In chapter 1, Paul closes with exhortation to stand unitedly together for the gospel in view of external opposition. In chapter two, he gently approaches the need of Christlike thoughtfulness and care, in view of friction and rivalry threatening the unity from within the assembly. Christ is presented as Example and Enabler (vv 1-16); then three of His servants are also brought in as models to imitate (vv 17-30). The key thought in the chapter is “thinking of others!”
2:1-16 Think Like Christ: Serve the Need of Others
Paul begins his appeal for mutual love, unity, and humility (vv 1-4), with an assumed foundation: that we experience encouragement, consolation, companionship, and compassion from the risen Christ (v 1). Paul has already expressed great joy in God’s workmanship in them; now he asks that they complete his joy, to “be likeminded” (v 2). What is he asking for? Simply to adopt the same attitude toward one another in Christ. “Having the same love” suggests mutual care as He cares for us; “being of one accord, one mind” is literally “one in soul, thinking one thing.” Selfish pride and rivalry destroy this unity and corrupt service for Christ. Humility is not belittling ourselves, or considering ourselves inferior, but accepting a lowly place, giving others priority in interest and care ahead of ourselves (v 3). We are not to focus only on our own concerns, but also on the interests and needs of others (v 4).
The exhortation to humbly serve one another is authenticated by the supreme example of Christ Who humbled Himself to serve our desperate need, and His subsequent exaltation by God to supreme glory and authority (vv 5-11). As “subsisting in the form of God,” He eternally shares the nature and essence of Deity; therefore to be on equality with God is not robbery, but His native right (v 6). Yet, He voluntarily relinquished His rightful glory and honor (literally, “emptied Himself”), taking a bondservant’s form and becoming in the likeness of men (v 7).
The majesty and splendor of His Deity were veiled while on earth, except for rare manifestations such as the mount of transfiguration; yet His lowly servant-hood became the fullest manifestation of His inner moral glories. His true nature of pure self-sacrificing love, sincere sympathy, compassion, grace and truth, and meekness found expression in His life of humble obedience to God and service for us, culminating in Calvary’s suffering and sacrificial death (v 8).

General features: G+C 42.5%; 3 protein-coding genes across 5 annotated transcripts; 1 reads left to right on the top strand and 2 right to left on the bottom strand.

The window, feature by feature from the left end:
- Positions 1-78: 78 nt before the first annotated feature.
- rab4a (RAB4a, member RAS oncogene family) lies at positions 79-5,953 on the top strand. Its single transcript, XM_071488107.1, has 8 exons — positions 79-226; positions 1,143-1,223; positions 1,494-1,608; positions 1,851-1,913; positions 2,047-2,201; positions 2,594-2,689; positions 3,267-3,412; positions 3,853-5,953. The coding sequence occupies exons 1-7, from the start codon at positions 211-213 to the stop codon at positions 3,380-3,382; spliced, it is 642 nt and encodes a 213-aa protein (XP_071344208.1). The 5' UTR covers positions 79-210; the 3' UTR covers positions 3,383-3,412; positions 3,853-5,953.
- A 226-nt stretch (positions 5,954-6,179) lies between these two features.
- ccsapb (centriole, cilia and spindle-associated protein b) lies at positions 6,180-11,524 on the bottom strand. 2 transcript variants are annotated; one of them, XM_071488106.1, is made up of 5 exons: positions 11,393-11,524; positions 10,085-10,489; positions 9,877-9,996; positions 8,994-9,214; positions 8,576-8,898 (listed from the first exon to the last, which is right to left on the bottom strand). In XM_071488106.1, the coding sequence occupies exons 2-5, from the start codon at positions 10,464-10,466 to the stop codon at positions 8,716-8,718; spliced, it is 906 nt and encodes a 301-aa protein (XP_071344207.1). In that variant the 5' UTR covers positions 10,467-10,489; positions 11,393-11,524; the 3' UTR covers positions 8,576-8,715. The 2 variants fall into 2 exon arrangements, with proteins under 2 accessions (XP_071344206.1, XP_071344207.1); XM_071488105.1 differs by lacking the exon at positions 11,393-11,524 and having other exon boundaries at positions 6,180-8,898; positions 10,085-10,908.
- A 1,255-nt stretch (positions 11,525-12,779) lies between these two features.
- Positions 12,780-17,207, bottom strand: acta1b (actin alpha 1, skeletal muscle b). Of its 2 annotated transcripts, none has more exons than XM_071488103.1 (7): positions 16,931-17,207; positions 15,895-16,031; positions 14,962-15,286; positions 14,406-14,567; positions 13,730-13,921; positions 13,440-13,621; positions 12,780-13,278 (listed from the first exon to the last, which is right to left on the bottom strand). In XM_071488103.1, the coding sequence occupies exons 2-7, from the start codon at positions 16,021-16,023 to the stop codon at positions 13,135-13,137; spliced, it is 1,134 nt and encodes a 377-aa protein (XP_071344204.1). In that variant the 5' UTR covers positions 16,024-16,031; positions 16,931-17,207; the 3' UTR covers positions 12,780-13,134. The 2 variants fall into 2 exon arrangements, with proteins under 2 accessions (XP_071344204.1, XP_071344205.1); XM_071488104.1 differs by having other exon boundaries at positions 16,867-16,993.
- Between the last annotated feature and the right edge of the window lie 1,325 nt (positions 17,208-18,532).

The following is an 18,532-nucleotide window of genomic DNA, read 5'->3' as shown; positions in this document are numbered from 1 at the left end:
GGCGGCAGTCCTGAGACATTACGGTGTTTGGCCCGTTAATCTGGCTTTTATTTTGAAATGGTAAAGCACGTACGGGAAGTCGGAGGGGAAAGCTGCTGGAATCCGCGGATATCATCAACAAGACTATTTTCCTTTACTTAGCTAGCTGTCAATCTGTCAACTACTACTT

God’s honor and integrity guarantee that Christ must be exalted to the highest rank and supreme majesty, in His manhood. “The name of Jesus,” associated with His humility, manhood, and sacrifice, becomes the cause of universal worship, honor, and supremacy as sovereign Lord! Every intelligent being in every realm must be subjugated to Him, and must publicly acknowledge His sovereignty. In the perfect unity and harmony of the Godhead, there is no strife and rivalry. When Christ is honored, God the Father is honored (vv 9-11).
Paul now applies the lesson to the saints: solve your internal assembly problems, conscious of God’s involvement and glory, and avoid perpetuating dissension through complaining or arguing (vv 12-14). As God’s children in the midst of a dishonest and distorted culture, we are now bearers of His light and life: how vital that we seek to be blameless and harmless! Overshadowing our present experience is “the day of Christ” when God’s principles will be vindicated (vv 15-16).
2:17-30 The Mind of Christ Seen In His Servants: Paul, Timothy, Epaphroditus
In this section, we see “the mind of Christ” displayed in three of His faithful servants. It is vital that the saints of God have living examples of the teaching of Christ.
Drawing from the Levitical sacrifices, Paul pictures himself as the auxiliary drink offering of wine poured upon “the sacrifice and service of your faith” (v 17), lost sight of, but enhancing the main sacrifice. Their Christian life and service arising out of their faith ascends to God as worship: if his life and death could add something to the fragrance of their faith-produced service, he will be filled with joy. This is love’s mutual reward – joy with, and in, each other (v 18).
Paul’s shepherd heart is evident, as he anticipates sending Timothy shortly to visit, and also expresses hope that he will himself be able to come shortly (vv 19-24). Timothy is highly commended: “I have no man like-minded,” literally “of equal soul” (v 20). Paul had many faithful fellow workmen, but none shared so fully his depth of self-sacrifice and care for the saints. Why are there so few like Paul and Timothy – like Christ? Sadly, personal interests are put ahead of Christ’s (v 21). Do I truly care for His things ahead of mine? That will keep me from sin, and guard my priorities – personal advancement, business interests, family. It will cause me to fulfil responsibilities in the assembly when it may cost me friendships, comfort, and health.
Despite the fact that Timothy was to be sent shortly, Paul considered it essential to immediately send Epaphroditus back to the assembly with this epistle (vv 25-30). Epaphroditus had proven to be a very valuable and precious help to Paul, a faithful fellow-laborer and fellow-soldier for the cause of Christ (v 25). However, he had become very sick while fulfilling the assembly’s mission to care for Paul, and Paul is eager to relieve the anxiety of the saints about his illness. There is a balancing reality evident in this section comparing Paul’s attitude towards possible death in chapter 1:21-24. Here, God’s restoration of Epaphroditus to health is appreciated as a great mercy, not only upon him, but also upon Paul, and the assembly: “lest I should have sorrow upon sorrow” (v 27). Paul exhorts the saints to welcome him joyfully and to honor him highly, as one who had put his own life in jeopardy to fulfil Christ’s care on their behalf (vv 29-30).